Al Jazeera, Other Journalists on Trial in Egypt for Allegedly Supporting Muslim Brotherhood: Can't Intertwine Media and the State
Free press always under fire
The trial in Egypt of 20 journalists, including nine from Al Jazeera, on charges of allegedly aiding and abetting the Muslim Brotherhood and spreading false information about unrest in the country, was adjourned until March. Eight of the journalists have been detained since at least December, and one, Al Jazeera correspondent Peter Greste, penned a letter on the poor conditions at the prison he and others are being held. Al Jazeera reports on Greste and two other detained journalists who are with Al Jazeera English:
Since their arrest, journalists have staged protests worldwide demanding their release, and rejecting claims the three have links to the Muslim Brotherhood, Egypt's former ruling party which has since been designated a "terrorist" group.
The case is one of many that have led to criticism of Egypt's military-backed government, with rights groups pointing to growing intolerance for dissent in the Arab world's most populous country.
"Journalists should not have to risk years in an Egyptian prison for doing their job," Joe Stork, deputy Middle East director at Human Rights Watch, said in a statement.
"The prosecution of these journalists for speaking with Muslim Brotherhood members, coming after the prosecution of protesters and academics, shows how fast the space for dissent in Egypt is evaporating."
Many Egyptians and the pro-government media suspect foreign journalists of unfair coverage of the political upheaval in Egypt, but special anger is reserved for Al Jazeera, the Qatar-based satellite channel that is widely seen as backing the Muslim Brotherhood of ousted President Mohamed Morsi.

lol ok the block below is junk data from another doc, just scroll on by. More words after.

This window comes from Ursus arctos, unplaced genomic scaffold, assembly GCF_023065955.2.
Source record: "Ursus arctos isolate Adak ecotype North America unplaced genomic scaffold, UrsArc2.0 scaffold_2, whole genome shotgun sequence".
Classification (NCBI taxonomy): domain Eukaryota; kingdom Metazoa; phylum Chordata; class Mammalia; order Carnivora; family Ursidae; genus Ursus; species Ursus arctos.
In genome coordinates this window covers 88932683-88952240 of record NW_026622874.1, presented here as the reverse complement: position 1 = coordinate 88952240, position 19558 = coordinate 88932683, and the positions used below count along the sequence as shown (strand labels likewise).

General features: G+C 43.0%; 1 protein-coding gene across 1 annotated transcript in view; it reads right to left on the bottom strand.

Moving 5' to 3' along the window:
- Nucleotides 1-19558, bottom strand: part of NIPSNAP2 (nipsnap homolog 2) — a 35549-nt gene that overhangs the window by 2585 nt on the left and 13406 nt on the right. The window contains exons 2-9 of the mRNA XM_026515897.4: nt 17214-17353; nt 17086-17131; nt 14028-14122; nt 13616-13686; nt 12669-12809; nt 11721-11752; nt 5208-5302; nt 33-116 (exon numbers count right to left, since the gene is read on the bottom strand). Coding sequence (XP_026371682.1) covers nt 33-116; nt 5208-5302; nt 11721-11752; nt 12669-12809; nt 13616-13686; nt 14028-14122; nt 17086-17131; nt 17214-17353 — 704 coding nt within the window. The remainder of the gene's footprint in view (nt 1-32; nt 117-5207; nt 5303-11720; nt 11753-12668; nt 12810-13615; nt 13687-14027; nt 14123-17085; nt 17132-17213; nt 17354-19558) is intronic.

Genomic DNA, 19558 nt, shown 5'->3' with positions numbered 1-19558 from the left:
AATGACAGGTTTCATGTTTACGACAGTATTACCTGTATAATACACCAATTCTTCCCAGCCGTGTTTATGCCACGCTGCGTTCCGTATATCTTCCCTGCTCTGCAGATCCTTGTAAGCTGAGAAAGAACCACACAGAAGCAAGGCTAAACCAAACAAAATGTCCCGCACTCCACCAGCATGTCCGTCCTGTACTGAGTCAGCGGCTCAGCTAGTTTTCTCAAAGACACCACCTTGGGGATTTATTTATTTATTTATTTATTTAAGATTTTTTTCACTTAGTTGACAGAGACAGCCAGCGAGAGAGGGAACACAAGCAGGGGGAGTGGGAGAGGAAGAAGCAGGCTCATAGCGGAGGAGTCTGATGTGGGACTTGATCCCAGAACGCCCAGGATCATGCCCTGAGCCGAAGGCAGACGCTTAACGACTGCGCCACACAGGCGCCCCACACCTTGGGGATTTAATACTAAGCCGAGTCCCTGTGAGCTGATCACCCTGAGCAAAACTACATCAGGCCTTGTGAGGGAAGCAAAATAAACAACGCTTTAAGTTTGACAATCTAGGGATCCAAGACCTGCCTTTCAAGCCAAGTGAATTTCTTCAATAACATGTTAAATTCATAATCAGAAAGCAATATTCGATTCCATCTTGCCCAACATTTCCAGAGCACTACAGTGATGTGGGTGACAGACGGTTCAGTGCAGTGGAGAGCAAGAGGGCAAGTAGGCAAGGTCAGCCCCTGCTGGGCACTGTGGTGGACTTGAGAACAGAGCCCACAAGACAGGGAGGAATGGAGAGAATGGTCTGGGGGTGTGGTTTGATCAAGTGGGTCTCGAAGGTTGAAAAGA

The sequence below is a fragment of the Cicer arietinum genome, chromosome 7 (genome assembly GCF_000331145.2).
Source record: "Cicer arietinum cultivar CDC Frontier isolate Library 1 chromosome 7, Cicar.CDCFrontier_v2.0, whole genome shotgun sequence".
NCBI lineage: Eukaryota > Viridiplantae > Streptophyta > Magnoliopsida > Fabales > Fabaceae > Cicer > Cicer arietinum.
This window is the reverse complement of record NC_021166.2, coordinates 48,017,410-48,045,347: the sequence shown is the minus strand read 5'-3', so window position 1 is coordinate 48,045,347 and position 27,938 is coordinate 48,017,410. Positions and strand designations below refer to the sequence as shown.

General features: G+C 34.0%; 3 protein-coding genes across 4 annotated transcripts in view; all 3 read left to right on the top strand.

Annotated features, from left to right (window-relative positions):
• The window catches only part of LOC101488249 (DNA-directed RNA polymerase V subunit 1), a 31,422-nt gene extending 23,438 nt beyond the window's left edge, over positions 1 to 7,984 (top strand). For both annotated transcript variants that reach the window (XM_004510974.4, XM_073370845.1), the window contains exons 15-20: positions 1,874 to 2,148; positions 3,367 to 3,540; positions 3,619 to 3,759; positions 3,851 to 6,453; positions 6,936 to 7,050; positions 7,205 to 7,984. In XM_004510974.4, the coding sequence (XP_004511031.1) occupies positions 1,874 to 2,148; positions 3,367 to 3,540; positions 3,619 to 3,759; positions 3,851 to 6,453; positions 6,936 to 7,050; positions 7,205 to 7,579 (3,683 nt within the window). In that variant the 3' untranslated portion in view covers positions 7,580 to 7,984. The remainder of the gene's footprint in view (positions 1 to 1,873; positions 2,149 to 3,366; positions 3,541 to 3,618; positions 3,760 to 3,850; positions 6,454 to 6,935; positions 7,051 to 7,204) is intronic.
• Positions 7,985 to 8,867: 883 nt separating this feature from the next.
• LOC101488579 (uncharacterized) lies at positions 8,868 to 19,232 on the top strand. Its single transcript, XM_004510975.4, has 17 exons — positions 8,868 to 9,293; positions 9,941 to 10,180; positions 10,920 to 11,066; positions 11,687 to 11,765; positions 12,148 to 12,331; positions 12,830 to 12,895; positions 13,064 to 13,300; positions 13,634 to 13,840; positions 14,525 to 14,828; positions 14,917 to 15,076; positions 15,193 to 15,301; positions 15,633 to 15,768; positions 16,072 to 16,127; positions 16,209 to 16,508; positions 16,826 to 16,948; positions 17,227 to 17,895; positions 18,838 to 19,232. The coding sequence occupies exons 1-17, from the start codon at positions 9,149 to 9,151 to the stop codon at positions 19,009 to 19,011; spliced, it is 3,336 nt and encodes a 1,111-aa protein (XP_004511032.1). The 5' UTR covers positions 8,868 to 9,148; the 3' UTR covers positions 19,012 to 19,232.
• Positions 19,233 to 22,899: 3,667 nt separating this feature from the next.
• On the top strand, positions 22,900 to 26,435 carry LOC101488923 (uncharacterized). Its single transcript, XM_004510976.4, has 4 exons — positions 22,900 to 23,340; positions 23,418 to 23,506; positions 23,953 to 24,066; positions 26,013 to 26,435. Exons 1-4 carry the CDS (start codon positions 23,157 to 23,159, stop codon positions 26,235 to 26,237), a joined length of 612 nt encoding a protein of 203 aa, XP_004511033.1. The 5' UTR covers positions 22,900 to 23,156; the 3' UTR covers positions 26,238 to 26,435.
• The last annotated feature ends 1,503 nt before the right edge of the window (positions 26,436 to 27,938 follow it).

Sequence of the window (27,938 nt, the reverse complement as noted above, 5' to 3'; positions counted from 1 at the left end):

Qatar's rulers support the Muslim Brotherhood and Egypt's ex-president Mohamed Morsi, and Egypt's interim government has criticized Qatari leaders for giving safe haven to Muslim Brotherhood members.
Voice of America is essentially a broadcast arm of the U.S. government, and has been accused of working against the government or supporting the opposition in places like Cuba and Ethiopia. In 2001, it won an ethics award for running an interview with Mullah Omar which it was pressured not to by the feds, but that was followed up by a restructuring to create VOA outlets that would be easier to manipulate politically, a move opposed by hundreds of VOA journalists.
Journalists at both VOA and Al Jazeera, and at places like the BBC and euronews, as well as at outlets not owned, operated or affiliated with governments, are generally interested in the practice of journalism. The intertwining of the state and the media, however, is detrimental to a free press not just in a place like Egypt, where most media is state owned and the government appears in a total war against a free press, but also when governments, be they the U.S., the U.K. or Qatar, subsidize international media operations. Once the government is involved in media, the involvement will only grow. Even as Voice of America, the BBC, or Al Jazeera remain broadly trusted by their significant viewerships, the governments backing them move to crack down on a free press. The U.S. dropped 13 places in the most recent press freedom rankings, the U.K., like Egypt, is conflating journalism and terrorism, and in Qatar there is little of any free press. It's ranked 133rd on the Reporter Without Borders index that dropped the U.S. to 45th and placed the U.K. at 33rd. Egypt is at 159 out of 180.